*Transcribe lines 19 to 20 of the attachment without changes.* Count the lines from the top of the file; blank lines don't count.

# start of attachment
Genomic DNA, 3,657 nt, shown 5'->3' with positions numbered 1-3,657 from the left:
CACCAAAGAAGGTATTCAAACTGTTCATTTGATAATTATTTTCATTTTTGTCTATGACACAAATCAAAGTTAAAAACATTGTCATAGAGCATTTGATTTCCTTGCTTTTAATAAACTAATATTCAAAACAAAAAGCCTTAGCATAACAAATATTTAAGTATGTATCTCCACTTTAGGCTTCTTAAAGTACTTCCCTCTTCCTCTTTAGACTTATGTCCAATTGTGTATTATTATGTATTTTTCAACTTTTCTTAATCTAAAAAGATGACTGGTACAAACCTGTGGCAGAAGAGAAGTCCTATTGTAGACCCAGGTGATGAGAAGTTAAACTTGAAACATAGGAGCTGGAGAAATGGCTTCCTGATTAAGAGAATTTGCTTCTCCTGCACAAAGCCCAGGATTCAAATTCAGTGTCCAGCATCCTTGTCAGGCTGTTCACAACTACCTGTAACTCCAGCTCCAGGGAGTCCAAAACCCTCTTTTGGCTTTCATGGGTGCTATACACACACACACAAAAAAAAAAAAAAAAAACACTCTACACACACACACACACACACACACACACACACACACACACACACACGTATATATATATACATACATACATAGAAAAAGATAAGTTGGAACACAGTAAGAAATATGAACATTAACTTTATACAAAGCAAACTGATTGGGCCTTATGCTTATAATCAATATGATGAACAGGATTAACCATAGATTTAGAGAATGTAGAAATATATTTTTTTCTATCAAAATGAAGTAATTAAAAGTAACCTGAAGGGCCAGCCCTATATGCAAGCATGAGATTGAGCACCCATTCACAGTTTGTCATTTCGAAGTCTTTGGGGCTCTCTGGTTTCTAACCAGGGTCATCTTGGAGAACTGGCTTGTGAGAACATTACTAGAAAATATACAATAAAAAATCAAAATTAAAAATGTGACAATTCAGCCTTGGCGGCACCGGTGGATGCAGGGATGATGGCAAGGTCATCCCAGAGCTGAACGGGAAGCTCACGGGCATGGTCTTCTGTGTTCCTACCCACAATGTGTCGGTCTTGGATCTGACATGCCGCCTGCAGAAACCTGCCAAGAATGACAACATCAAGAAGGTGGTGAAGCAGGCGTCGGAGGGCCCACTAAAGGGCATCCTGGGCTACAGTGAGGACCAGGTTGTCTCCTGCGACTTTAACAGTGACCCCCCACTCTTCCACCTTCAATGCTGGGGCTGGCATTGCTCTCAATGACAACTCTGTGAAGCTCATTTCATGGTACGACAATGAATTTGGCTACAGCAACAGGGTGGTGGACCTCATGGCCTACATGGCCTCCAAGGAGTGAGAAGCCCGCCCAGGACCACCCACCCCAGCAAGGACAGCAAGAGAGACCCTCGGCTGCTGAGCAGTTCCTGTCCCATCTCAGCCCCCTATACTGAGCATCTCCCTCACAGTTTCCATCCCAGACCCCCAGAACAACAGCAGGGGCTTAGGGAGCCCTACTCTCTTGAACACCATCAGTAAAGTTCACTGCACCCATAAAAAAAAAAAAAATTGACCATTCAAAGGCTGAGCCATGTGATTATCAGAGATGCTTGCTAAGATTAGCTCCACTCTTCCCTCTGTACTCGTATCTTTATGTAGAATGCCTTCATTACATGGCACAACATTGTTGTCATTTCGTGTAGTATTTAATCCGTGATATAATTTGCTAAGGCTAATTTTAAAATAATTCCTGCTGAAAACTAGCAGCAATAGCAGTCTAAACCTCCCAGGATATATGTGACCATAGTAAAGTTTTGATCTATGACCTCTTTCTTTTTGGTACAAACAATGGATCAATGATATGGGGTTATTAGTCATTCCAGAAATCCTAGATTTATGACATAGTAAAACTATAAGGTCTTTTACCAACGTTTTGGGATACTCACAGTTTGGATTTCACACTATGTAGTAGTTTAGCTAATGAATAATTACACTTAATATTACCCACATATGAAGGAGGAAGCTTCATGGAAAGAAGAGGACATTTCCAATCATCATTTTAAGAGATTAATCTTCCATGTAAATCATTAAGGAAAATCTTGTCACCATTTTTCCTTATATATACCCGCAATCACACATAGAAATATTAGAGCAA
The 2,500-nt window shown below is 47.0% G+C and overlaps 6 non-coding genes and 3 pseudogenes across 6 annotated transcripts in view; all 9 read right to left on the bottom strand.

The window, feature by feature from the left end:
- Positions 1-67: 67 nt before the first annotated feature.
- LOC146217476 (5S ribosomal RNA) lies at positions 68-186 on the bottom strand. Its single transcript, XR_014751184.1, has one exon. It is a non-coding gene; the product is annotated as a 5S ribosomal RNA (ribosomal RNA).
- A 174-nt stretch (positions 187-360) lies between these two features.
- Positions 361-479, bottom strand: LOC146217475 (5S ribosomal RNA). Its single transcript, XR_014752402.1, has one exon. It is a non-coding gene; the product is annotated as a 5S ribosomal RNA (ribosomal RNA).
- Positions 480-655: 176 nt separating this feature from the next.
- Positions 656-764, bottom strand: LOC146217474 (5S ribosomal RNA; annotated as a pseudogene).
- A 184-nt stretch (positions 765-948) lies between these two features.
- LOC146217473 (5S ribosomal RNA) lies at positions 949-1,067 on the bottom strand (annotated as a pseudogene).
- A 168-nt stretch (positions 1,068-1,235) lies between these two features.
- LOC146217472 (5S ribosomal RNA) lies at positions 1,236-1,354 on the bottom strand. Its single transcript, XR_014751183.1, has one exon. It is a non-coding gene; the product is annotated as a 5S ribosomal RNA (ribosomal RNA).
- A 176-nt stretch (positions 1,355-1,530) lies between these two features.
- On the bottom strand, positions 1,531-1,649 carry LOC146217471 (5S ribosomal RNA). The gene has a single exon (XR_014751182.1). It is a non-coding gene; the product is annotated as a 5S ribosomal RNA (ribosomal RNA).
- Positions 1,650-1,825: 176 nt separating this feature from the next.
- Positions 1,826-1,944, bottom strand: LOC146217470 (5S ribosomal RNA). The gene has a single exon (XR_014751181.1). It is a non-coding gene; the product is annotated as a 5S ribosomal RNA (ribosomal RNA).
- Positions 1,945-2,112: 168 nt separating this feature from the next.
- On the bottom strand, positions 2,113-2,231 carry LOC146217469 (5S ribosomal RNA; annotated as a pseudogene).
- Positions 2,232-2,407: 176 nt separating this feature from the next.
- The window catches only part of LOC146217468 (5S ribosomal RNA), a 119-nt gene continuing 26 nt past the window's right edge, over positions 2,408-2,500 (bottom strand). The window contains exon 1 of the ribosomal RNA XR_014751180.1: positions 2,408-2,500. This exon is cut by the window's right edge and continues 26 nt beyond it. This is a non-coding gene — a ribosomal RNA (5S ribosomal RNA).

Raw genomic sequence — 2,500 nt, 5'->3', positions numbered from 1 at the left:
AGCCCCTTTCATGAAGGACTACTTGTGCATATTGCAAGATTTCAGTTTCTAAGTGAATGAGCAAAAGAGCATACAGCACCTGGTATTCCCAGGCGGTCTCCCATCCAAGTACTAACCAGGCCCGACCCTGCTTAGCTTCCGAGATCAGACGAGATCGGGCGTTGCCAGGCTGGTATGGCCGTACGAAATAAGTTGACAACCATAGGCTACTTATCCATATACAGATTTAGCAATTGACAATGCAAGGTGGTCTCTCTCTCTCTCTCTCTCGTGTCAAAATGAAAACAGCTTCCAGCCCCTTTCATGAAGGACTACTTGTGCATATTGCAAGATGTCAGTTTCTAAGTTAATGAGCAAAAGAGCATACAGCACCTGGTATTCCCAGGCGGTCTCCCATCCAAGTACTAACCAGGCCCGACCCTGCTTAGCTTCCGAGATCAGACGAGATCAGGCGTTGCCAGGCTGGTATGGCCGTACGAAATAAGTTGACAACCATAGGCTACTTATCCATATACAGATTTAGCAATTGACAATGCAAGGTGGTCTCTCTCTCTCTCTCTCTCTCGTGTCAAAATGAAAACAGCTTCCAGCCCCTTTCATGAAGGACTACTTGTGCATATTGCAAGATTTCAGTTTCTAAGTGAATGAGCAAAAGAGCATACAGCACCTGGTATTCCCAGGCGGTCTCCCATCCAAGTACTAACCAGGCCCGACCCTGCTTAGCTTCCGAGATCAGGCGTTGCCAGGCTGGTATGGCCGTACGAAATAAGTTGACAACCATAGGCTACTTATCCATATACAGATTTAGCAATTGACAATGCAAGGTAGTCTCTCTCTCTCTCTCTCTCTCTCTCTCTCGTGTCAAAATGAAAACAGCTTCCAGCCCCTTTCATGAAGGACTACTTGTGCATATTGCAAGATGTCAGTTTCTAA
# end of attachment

- Positions 1,945-2,112: 168 nt separating this feature from the next.
- On the bottom strand, positions 2,113-2,231 carry LOC146217469 (5S ribosomal RNA; annotated as a pseudogene).